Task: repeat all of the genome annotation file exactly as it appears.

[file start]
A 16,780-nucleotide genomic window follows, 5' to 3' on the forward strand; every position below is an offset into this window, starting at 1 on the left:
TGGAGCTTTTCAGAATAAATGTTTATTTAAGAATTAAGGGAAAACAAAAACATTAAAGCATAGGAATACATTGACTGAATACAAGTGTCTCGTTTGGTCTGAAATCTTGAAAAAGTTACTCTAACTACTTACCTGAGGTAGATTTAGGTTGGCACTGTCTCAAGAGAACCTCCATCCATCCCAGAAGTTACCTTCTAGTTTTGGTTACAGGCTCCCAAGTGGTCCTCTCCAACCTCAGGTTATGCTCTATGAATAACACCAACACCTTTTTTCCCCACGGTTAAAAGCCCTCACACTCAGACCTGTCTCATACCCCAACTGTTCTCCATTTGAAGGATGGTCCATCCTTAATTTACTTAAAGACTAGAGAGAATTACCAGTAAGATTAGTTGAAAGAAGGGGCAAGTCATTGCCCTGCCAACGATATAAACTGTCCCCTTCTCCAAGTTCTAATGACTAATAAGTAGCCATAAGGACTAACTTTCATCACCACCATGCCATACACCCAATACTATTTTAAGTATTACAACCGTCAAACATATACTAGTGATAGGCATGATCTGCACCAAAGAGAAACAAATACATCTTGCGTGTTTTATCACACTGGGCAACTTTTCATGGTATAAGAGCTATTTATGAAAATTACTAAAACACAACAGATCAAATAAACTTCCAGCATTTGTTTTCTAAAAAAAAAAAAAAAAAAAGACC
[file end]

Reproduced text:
A 16,780-nucleotide genomic window follows, 5' to 3' on the forward strand; every position below is an offset into this window, starting at 1 on the left:
TGGAGCTTTTCAGAATAAATGTTTATTTAAGAATTAAGGGAAAACAAAAACATTAAAGCATAGGAATACATTGACTGAATACAAGTGTCTCGTTTGGTCTGAAATCTTGAAAAAGTTACTCTAACTACTTACCTGAGGTAGATTTAGGTTGGCACTGTCTCAAGAGAACCTCCATCCATCCCAGAAGTTACCTTCTAGTTTTGGTTACAGGCTCCCAAGTGGTCCTCTCCAACCTCAGGTTATGCTCTATGAATAACACCAACACCTTTTTTCCCCACGGTTAAAAGCCCTCACACTCAGACCTGTCTCATACCCCAACTGTTCTCCATTTGAAGGATGGTCCATCCTTAATTTACTTAAAGACTAGAGAGAATTACCAGTAAGATTAGTTGAAAGAAGGGGCAAGTCATTGCCCTGCCAACGATATAAACTGTCCCCTTCTCCAAGTTCTAATGACTAATAAGTAGCCATAAGGACTAACTTTCATCACCACCATGCCATACACCCAATACTATTTTAAGTATTACAACCGTCAAACATATACTAGTGATAGGCATGATCTGCACCAAAGAGAAACAAATACATCTTGCGTGTTTTATCACACTGGGCAACTTTTCATGGTATAAGAGCTATTTATGAAAATTACTAAAACACAACAGATCAAATAAACTTCCAGCATTTGTTTTCTAAAAAAAAAAAAAAAAAAAGACC